Reading Time: 2 minutes

What happened to the leader of Jelly Fam?

Jelly Fam is a group of former high school hoopers that added “jelly” to their layups. The Jelly Fam got a lot of exposure with companies like Ballislife and Overtime were covering their high school games. Nobody got more exposure than the creator of Jelly Fam, Isaiah Washington.

Coming out of high school Isaiah Washington was a 4-star recruit and he was ranked 68th on the ESPN top 100 for the class of 2017. He was ranked higher than Kaleb Wesson, Xavier Tillman, and Luka Garza.

Isaiah had loads of high major D1 offers. Some of these schools were Minnesota, Rutgers, Providence, Seton Hall, and Texas A&M. He ended up committing to Minnesota.

Isaiah played 32 games in his freshman year and stared in 4 of those games. He averaged 8.7 PPG and 2.3 APG and shot 37% from the field. Even though he struggled with efficiency, there was a lot of promise for Isaiah’s sophomore season.

Sadly, he did not live up to these expectations as he only averaged 4 PPG and he shot 31% from the field. After his sophomore season, he decided to transfer to Iona.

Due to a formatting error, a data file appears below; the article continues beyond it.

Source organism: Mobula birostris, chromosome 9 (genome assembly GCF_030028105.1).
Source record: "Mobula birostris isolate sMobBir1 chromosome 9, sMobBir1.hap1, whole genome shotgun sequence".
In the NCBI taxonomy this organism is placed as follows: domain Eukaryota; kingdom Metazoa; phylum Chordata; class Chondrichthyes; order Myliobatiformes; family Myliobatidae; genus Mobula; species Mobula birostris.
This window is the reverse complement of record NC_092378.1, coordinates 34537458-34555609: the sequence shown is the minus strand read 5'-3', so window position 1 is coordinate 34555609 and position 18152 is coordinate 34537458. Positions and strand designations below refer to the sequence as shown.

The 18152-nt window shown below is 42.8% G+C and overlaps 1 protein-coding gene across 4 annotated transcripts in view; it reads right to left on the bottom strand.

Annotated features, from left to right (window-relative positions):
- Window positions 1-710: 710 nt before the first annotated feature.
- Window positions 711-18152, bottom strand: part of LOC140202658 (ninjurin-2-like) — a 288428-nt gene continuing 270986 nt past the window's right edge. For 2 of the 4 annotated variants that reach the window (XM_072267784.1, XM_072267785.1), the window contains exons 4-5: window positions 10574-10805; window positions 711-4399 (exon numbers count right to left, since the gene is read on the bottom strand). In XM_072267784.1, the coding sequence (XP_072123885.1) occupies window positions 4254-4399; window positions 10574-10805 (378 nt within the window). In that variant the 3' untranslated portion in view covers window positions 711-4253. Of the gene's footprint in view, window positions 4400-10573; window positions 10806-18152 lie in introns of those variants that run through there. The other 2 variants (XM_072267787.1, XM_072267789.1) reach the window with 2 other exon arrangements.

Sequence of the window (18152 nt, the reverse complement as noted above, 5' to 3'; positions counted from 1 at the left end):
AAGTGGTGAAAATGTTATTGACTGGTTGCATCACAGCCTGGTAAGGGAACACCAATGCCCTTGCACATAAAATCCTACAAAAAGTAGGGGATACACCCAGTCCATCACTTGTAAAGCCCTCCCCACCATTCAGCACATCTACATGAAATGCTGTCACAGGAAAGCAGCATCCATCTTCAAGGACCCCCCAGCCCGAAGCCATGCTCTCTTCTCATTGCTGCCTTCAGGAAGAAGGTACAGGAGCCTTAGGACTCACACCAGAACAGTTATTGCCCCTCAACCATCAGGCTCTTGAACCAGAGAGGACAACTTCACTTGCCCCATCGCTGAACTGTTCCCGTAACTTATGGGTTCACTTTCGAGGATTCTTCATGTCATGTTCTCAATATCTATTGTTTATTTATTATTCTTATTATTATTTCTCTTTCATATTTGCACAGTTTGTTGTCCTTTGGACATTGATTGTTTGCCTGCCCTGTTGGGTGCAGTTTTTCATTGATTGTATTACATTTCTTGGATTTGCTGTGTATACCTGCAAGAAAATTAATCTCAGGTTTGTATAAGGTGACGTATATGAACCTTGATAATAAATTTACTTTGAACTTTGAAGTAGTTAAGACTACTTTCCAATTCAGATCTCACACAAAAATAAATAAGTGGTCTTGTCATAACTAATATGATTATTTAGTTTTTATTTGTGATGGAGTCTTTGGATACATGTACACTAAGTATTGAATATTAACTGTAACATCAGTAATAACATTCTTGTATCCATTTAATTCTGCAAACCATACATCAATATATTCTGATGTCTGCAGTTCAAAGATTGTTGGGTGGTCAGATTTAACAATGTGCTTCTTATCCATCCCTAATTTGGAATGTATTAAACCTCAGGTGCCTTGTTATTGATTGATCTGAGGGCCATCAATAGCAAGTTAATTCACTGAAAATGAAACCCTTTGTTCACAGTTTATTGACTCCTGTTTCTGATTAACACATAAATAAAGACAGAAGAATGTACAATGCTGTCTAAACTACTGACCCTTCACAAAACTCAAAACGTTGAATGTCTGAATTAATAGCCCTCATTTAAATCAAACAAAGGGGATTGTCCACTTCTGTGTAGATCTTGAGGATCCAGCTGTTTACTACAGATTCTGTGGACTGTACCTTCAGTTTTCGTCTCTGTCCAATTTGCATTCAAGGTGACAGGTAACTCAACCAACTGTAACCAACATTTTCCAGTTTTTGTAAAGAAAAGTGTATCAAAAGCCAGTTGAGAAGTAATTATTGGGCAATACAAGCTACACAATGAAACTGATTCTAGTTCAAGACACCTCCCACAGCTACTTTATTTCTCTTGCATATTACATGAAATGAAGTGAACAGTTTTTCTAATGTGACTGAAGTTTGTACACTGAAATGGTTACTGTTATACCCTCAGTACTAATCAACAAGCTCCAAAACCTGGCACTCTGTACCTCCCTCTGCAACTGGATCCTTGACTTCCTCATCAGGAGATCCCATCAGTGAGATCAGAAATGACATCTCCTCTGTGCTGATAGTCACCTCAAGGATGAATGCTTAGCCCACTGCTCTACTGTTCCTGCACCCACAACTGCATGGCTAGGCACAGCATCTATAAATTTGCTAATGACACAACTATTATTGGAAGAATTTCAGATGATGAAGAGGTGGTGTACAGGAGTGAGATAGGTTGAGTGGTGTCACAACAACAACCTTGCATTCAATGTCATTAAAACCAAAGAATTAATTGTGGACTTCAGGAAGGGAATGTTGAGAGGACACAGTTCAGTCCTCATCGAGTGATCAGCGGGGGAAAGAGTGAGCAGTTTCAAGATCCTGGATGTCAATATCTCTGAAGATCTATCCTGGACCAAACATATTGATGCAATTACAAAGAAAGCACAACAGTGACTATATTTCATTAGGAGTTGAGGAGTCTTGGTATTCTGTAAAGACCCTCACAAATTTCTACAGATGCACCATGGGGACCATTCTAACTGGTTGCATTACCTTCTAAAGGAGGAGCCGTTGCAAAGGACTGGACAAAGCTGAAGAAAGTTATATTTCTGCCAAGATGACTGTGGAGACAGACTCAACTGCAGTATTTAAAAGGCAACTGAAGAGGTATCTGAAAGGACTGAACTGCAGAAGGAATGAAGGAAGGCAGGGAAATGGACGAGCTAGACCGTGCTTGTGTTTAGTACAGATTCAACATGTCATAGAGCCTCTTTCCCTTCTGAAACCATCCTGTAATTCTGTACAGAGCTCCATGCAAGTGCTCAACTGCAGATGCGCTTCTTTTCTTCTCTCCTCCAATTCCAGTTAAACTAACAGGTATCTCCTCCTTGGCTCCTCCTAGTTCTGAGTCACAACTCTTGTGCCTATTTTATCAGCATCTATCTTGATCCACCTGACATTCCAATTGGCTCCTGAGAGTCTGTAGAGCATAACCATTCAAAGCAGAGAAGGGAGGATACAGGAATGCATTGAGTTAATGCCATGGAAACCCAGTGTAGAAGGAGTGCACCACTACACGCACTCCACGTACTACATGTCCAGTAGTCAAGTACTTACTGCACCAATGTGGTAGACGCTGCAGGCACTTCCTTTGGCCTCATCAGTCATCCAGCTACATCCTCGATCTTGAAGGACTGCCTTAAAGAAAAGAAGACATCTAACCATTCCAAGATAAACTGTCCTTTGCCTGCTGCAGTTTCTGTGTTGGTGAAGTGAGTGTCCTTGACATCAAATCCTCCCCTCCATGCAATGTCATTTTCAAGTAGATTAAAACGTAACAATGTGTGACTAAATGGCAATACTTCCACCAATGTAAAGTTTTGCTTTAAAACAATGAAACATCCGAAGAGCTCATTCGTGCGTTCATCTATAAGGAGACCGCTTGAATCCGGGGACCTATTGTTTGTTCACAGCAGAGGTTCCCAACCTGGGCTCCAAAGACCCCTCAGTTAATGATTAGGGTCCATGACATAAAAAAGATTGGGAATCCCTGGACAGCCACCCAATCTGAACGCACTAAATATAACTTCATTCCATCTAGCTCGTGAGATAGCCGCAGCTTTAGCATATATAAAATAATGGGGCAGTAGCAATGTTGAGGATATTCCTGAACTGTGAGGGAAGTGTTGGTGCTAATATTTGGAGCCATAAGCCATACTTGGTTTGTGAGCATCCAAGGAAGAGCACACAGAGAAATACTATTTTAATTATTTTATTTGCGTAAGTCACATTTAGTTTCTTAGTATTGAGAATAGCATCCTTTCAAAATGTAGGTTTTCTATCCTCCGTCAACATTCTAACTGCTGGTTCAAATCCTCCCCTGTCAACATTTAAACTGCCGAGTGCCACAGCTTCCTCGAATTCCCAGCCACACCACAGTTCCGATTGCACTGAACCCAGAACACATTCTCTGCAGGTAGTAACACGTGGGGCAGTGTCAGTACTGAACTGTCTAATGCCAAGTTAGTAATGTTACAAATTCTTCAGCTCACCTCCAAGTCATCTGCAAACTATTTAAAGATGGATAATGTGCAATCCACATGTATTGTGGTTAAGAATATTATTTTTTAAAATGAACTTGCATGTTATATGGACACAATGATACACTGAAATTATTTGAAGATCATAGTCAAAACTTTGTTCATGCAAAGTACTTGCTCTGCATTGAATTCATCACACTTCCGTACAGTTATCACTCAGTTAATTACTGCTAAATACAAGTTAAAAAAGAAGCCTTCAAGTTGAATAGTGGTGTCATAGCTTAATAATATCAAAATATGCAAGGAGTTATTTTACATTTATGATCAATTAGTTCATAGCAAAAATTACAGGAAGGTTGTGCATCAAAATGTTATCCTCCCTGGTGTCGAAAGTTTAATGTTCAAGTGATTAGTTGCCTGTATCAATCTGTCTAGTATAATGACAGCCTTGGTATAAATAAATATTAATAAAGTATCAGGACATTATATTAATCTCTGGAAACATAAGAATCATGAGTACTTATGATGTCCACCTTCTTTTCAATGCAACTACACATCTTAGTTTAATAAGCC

This year at Iona, Isaiah averaged 11 PPG 5 RPG and 4 APG on much better efficiency. Things were looking good for Isaiah at Iona. However, Iona ended up hiring Rick Pitino as their head coach. This is noteworthy because Rick Pitino is the father of Minnesota head coach Richard Pitino.

When Isaiah was at Minnesota, Rick had some words to say about Washington. He said: “If Isaiah can mature out of the social media world and into the real basketball world of how to get it done, then he’s got great promise. If not, he (Richard Pitino) is going to have to find a different point guard.”

When Iona announced that Rick Pitino was going to be hired as their next head coach, Isaiah tweeted out “No please no 🙏🏽.”. Then on May 21st, Isaiah announced that he wound transfer from Iona.

As of June 12th, Isaiah Washington has not announced where he will be transferring to. Wherever he transfers, we all wish him the best.


Image: Brad Rempel/USA Today Sports